There will be a change in the Lake Country school trustee representative on the Central Okanagan Board of Education.
In Saturday’s civic election, incumbent Deb Butler was defeated by Amy Geistlinger, 1,472 to 1,262 votes.
Butler had previously served seven years on school board in three-year and four-year terms.
The Oyama resident said she was thankful for the experience of being a trustee and working on school parent advisory councils and committees prior to that, but she is okay with moving on with new challenges in her life.
“It’s all good. I wish Amy all the best. She will have a lot to learn but that’s okay,” Butler said.
“I’ve been doing this for a long time so it’s time to move on to other things.”
Butler said she was thankful the election campaign between her and Geistlinger was not as divisive as in some other trustee electoral areas.
“Whoever wins in the end, you want them to be successful moving forward,” Butler said.
Geistlinger said she was thankful for the support she received at the ballot box and throughout the campaign.
“I am excited for this new role and chapter in my life. I anticipate a bit of a learning curve, but I’m excited to take it on,” Geistlinger said.
“Looking forward to hearing from the community on educational issues, and helping to a ensure safe and engaging environment for our learners.”
Geistlinger won’t be the only newcomer to the school board, as West Kelowna has a new trustee in Chantelle Desrosiers while Norah Bowman is one of four trustees representing Kelowna.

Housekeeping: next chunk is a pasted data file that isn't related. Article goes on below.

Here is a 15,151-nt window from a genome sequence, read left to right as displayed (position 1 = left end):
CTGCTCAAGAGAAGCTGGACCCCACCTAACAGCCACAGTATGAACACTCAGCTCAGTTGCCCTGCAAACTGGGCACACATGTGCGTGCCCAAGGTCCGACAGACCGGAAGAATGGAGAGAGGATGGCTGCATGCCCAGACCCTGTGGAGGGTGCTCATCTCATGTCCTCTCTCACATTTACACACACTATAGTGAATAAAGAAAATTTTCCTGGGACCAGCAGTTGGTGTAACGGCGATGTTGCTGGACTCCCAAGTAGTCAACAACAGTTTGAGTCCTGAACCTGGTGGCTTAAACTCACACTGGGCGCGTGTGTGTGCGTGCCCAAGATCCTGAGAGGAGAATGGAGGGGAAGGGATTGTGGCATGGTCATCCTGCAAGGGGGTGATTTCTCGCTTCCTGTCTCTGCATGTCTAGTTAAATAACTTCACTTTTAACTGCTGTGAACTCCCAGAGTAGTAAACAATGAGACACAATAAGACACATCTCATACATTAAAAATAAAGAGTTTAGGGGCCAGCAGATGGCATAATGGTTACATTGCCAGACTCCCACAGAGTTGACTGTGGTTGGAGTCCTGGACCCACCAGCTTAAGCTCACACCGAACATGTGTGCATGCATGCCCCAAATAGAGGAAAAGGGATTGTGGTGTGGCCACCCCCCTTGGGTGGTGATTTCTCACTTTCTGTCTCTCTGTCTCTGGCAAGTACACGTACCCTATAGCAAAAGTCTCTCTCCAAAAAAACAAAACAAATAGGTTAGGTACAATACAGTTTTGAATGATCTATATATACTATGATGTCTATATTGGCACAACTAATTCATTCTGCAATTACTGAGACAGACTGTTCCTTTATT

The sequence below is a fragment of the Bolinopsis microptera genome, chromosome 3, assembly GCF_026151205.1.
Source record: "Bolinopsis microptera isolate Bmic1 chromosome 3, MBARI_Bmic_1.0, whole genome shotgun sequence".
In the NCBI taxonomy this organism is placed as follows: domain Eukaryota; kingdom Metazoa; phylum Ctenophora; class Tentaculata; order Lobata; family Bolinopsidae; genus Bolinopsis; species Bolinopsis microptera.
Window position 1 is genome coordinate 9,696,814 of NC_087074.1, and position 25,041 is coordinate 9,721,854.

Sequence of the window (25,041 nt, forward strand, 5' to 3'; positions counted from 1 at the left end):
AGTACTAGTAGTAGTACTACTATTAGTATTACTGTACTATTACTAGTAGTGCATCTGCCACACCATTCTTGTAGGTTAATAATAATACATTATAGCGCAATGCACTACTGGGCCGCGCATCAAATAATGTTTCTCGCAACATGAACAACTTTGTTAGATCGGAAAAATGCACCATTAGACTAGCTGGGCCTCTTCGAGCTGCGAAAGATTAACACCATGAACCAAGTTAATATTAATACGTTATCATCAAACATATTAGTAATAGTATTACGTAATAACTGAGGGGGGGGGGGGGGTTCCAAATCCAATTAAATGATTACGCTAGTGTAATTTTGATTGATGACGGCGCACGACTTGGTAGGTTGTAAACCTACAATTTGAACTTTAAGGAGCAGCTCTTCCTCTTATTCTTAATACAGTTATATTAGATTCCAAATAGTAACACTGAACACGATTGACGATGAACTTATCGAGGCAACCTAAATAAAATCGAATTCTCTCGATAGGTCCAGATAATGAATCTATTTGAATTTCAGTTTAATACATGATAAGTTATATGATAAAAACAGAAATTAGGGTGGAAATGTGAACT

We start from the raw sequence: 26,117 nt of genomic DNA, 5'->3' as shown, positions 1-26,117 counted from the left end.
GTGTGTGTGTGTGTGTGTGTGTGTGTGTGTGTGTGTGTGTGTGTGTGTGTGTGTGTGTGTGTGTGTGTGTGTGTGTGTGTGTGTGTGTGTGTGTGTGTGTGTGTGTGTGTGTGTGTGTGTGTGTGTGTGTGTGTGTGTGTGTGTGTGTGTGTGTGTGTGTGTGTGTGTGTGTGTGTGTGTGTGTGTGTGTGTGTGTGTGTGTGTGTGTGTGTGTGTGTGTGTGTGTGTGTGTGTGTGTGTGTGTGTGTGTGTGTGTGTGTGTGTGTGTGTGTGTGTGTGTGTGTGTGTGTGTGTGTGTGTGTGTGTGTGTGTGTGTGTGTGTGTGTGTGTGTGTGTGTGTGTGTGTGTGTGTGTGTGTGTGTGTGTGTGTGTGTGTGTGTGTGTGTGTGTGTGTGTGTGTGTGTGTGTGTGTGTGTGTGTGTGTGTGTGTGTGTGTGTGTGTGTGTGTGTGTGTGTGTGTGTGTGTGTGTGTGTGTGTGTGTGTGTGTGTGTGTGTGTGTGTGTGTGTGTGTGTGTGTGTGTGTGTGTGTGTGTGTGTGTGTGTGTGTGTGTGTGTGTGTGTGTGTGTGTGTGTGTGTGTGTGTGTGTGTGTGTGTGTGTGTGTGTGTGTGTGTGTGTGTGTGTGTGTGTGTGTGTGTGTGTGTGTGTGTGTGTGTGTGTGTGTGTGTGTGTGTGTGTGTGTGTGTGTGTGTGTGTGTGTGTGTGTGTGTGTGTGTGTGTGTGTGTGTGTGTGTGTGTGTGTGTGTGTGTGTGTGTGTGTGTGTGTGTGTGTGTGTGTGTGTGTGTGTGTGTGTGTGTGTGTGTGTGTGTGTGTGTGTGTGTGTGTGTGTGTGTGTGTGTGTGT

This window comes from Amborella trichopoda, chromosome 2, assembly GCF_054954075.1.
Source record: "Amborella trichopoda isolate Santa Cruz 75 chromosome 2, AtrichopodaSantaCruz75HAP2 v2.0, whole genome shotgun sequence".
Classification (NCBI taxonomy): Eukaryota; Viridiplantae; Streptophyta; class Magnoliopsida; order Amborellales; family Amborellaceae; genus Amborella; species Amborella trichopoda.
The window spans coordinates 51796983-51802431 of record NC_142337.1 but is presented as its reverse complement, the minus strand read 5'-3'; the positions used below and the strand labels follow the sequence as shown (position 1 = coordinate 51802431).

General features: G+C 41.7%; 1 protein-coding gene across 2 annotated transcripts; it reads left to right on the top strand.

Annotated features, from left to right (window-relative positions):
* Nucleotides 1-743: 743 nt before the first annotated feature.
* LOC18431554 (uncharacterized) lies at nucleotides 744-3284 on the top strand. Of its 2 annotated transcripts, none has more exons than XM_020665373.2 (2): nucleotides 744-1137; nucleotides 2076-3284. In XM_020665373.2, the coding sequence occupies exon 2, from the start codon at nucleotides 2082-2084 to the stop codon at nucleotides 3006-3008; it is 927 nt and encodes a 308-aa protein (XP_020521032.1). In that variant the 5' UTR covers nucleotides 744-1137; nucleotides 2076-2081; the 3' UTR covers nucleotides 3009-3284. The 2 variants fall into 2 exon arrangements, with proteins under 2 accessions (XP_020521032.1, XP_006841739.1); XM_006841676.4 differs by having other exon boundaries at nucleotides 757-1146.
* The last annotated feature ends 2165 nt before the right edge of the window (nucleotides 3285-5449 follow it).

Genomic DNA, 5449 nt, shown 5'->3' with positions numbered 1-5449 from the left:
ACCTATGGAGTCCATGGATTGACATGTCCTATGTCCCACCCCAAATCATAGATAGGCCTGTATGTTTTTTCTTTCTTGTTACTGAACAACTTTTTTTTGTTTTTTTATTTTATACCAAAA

Other trustee incumbents re-elected were Moyra Baxter in Peachland/Okanagan West, and Lee-Ann Tiede, Rolli Cacchioni and Julia Fraser for Kelowna.
Fraser had been the trustee for West Kelowna, but shifted her candidacy to Kelowna after moving to the city this past year.
Baxter, the current school board chair, said the trustees will face some major issues in the months ahead, starting with the development of a 10-year strategic capital plan that addresses the district’s growing school enrolment and review of the policies regarding catchment areas, which some schools have and others do not.
“There is some unfinished business for the new board to address but my hope is we will look at the bigger picture in debating those issues,” she said. “I’m looking forward to working with the new board and talking about how to move forward while being respectful of each other’s ideas, which would be great.”
Desrosiers said she was excited to win the race for West Kelowna school trustee but acknowledged “now the real work begins.”
That real work, she said, will in part involve the board’s decision to start middle French Immersion for the Westside in the 2019-20 school year, making sure the resources are in place for the students and staff to meet that challenge.
She also looks forward to improving communication between the school district and parents, something she dealt with first-hand as a parent seeking justification for the timing and how the school district’s grade reconfiguration policy was applied to Westside schools.
The new school board will be sworn into office at the November 7 meeting and the trustees will decide on the next school board chair moving forward.